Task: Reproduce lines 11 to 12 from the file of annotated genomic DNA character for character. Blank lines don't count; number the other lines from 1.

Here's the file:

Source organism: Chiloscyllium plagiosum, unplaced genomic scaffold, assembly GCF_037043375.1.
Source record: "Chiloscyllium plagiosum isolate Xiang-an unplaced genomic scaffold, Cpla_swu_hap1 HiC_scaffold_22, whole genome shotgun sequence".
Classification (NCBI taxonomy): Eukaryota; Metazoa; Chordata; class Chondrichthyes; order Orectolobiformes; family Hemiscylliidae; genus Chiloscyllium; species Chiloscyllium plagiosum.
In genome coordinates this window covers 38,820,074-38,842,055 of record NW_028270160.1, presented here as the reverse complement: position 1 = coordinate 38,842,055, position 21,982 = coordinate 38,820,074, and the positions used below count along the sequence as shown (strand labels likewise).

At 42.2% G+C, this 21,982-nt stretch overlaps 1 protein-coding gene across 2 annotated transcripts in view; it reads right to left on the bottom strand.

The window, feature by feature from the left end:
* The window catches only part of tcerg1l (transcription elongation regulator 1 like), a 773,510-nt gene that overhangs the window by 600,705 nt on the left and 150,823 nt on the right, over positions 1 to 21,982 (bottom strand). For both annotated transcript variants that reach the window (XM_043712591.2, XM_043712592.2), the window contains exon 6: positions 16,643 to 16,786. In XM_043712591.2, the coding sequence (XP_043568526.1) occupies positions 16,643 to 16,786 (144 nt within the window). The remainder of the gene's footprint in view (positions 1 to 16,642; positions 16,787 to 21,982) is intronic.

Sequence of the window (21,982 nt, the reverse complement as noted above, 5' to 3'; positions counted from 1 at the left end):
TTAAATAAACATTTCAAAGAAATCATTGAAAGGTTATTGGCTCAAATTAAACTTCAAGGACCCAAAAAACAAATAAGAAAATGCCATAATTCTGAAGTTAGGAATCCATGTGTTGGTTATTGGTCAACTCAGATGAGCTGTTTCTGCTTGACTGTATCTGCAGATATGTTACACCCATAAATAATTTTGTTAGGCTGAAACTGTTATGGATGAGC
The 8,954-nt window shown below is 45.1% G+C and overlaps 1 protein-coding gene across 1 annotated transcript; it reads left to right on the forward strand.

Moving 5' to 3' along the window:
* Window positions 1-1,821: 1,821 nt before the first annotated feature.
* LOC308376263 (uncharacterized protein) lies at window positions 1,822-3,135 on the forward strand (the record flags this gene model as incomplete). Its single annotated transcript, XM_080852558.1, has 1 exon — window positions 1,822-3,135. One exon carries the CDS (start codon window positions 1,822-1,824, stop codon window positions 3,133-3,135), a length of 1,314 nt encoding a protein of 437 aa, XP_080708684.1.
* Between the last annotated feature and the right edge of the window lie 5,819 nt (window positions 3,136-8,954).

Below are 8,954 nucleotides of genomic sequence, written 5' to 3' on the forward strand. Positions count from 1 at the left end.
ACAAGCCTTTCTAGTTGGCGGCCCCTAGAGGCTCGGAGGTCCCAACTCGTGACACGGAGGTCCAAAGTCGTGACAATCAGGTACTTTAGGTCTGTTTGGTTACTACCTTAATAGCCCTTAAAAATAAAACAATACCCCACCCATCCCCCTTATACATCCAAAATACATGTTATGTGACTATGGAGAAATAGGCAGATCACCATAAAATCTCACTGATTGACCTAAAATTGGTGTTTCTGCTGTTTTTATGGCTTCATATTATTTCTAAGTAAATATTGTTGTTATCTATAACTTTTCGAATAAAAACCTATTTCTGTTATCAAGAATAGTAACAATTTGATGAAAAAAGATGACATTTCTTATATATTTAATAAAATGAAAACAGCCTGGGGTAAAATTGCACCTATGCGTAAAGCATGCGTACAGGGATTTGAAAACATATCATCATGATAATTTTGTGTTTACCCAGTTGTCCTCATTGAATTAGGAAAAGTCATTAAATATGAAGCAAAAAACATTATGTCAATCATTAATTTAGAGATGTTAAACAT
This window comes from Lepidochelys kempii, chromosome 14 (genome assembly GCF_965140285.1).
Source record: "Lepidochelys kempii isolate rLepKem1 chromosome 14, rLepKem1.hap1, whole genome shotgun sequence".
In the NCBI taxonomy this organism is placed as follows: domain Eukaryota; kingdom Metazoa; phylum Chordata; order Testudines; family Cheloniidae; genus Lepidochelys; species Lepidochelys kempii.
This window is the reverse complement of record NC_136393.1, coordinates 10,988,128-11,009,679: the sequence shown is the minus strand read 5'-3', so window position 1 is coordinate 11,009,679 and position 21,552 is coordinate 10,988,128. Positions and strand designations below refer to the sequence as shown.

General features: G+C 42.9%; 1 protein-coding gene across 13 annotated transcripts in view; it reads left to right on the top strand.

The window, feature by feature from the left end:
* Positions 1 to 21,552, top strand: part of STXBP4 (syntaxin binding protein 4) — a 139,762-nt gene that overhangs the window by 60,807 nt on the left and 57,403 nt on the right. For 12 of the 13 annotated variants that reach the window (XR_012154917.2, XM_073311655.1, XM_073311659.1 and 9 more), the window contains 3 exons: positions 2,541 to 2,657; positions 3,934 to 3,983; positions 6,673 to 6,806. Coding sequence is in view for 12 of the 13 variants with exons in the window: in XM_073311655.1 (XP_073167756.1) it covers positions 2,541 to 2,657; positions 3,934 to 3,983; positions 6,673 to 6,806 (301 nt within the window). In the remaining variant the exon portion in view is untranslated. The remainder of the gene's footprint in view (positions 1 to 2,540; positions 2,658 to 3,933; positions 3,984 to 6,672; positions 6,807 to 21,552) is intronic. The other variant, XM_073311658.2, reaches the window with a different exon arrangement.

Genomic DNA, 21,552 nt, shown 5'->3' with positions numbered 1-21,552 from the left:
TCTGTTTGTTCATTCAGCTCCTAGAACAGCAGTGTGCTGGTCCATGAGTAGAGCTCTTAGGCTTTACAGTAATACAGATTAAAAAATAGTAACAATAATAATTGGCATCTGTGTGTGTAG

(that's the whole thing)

Moving 5' to 3' along the window:
* Window positions 1-1,821: 1,821 nt before the first annotated feature.